Be a coach rather than trying to solve your child's problems yourself.

You're likely to hear more than your share of problems. College students usually call their parents for reassurance when things aren't going well, and call their friends with the latest exciting news. When you get those late night phone calls, and you will, you can encourage your child to use the appropriate campus resources — to go to the health service or career center, to talk to an advisor, dean, a counselor or tutor. Read resource information sent to you by the college so you can be an informed coach for your child.

Be an anchor.

Keep your child informed about changes at home. College students want their parents to accept all the changes they are making but want everything at home to stay the same. So it's important to keep them informed about changes at home, whether it's moving a younger sibling into their room, or, on a more serious note, about illness in the family or the death of a pet. They need this from you in order to feel secure and maintain a sense of trust.

Karen Levin Coburn is the assistant vice chancellor for students and associate dean for freshman transition at Washington University. She is also the coauthor of Letting Go: A Parents' Guide to Understanding the College Years.

Madge Lawrence Treeger is a psychotherapist and longtime member of the Washington University Counseling Service. She is also the coathor of Letting Go: A Parents' Guide to Understanding the College Years.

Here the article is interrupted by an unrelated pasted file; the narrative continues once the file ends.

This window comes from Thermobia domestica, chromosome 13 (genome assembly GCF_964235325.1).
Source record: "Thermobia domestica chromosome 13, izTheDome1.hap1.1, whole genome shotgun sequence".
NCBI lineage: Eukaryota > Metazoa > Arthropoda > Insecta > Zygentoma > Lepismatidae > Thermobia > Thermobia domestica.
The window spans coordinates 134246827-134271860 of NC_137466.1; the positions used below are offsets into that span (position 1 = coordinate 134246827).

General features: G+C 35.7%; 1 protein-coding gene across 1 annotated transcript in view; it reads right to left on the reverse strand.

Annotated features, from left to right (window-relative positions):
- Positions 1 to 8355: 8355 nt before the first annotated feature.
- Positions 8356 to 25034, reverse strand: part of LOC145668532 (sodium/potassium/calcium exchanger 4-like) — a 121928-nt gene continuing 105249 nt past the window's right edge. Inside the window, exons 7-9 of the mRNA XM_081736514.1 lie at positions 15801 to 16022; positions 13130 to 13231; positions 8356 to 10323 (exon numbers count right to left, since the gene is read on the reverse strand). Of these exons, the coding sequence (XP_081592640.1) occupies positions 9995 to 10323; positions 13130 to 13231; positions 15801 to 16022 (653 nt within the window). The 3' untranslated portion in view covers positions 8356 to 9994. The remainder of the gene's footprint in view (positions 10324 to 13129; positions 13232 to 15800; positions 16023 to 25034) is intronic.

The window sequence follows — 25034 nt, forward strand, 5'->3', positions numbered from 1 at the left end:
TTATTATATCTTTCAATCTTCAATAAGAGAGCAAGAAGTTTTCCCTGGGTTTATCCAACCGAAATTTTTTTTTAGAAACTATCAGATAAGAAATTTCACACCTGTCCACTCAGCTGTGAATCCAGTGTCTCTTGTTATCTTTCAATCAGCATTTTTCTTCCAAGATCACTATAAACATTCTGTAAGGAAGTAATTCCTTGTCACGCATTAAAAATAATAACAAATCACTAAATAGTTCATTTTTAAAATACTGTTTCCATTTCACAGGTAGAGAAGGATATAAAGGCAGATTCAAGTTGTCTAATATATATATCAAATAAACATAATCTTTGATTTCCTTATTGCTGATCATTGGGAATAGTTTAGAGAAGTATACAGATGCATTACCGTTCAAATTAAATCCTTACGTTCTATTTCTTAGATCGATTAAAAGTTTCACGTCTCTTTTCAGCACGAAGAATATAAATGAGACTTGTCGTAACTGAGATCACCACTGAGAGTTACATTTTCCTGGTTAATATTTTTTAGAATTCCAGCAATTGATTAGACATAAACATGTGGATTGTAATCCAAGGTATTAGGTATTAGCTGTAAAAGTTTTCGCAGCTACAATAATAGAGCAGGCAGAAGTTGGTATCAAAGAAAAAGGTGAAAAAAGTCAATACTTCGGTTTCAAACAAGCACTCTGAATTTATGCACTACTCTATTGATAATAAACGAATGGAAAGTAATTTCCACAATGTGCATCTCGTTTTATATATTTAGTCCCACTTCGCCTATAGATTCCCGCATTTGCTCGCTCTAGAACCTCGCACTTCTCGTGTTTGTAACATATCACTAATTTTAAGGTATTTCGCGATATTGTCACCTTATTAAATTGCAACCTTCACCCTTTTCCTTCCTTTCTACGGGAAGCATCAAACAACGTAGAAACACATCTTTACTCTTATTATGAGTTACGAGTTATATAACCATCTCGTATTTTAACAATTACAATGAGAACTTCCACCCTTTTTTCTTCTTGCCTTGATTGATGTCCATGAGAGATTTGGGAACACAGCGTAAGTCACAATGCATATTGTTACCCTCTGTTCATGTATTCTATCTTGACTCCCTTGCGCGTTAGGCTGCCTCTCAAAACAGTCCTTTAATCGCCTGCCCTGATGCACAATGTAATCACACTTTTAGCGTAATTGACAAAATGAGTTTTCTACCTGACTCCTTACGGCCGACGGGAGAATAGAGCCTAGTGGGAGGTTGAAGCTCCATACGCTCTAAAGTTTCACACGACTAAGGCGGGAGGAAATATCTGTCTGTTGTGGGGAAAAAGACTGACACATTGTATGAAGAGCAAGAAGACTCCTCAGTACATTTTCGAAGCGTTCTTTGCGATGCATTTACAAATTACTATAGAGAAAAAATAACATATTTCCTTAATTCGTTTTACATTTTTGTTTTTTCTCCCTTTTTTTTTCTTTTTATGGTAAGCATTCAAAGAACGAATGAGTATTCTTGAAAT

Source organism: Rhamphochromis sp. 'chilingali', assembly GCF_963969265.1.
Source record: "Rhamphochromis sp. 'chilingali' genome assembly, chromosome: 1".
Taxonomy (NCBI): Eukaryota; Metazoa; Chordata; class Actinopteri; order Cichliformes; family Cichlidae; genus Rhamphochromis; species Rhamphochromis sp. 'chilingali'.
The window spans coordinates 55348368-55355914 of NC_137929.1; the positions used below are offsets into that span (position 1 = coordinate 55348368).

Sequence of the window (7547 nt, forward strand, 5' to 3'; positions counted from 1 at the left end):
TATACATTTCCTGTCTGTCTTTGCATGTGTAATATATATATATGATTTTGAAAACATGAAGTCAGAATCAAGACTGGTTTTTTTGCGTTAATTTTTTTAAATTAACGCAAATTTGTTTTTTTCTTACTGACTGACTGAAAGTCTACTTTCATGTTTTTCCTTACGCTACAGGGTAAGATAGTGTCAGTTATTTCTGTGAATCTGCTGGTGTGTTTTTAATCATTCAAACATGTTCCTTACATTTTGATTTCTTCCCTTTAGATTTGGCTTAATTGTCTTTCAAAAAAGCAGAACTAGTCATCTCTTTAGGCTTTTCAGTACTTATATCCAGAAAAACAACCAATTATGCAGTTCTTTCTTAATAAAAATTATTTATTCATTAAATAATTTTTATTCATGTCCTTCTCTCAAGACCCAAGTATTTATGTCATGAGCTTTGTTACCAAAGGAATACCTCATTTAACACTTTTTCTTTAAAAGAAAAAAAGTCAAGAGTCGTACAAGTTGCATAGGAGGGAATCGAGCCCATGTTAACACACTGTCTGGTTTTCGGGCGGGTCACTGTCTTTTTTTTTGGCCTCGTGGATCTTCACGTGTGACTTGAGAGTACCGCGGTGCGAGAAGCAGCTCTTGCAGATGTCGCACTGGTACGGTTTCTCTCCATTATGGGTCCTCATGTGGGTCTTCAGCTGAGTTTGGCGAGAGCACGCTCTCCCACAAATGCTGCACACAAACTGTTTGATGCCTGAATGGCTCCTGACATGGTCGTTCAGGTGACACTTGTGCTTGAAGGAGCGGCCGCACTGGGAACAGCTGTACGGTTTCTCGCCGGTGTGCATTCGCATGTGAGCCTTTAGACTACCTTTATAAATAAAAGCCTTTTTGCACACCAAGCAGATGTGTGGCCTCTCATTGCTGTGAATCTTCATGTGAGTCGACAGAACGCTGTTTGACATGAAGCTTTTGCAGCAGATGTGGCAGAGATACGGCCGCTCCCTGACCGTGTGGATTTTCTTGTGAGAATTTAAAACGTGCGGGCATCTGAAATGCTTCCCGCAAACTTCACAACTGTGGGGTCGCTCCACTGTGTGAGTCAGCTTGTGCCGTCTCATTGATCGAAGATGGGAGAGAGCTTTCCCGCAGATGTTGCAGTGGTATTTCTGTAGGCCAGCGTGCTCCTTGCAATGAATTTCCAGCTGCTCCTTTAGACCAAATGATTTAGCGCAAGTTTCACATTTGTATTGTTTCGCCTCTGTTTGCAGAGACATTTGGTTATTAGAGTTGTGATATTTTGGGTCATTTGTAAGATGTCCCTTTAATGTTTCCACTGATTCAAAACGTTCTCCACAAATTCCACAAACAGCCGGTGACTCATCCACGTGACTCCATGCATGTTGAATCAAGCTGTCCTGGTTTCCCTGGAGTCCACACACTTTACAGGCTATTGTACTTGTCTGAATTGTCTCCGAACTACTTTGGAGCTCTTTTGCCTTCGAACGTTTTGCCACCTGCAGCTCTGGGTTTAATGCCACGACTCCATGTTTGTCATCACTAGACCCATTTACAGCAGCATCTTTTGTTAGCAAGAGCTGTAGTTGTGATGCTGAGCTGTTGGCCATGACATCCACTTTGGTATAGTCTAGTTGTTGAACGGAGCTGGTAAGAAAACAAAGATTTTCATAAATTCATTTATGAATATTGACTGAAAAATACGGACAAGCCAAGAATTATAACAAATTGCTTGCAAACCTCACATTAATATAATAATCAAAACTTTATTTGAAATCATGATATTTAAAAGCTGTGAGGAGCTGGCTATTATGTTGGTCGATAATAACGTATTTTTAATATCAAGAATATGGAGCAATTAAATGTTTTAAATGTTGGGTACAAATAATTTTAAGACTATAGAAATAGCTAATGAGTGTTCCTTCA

Comments from readers

"Please post usefull information for Grandparents. "
"As parents should we request to see final grade reports on college students? "
"This is great information. Unfortunately, this year has been a difficult year with many students not being accepted to their first choice schools and many of my daughter's friends have elected to go to our local state school or community college. My daughter did get in to the university of her choice and although it is a short plane trip away, she is still leaving many of her friends and this is now the time when they are telling her they don't want her to leave which is making her question her decision to go away to college. 'And this too shall pass'"
"This really helped so much. I think it's relieved some of the stress I've been feeling with my daughter graduating. Just putting it all into words helps us to let go."
"Great article! I can definitely relate to most of this. Thanks for sharing. Speaking of sharing - FYI: My son and daughter are both away at different colleges. I recently sent each of them a care package from this great company Box-O-Box - - they were both so uplifted by the unique nature of these theme-based care packages, I'm recommending them to all of my friends, and figured I should share with you here!"
"Advice is well received. Thank you..."
"I liked this article as it made me feel that my relationship with my son is basically 'normal' even though I wasn't sure that it was. Thanks."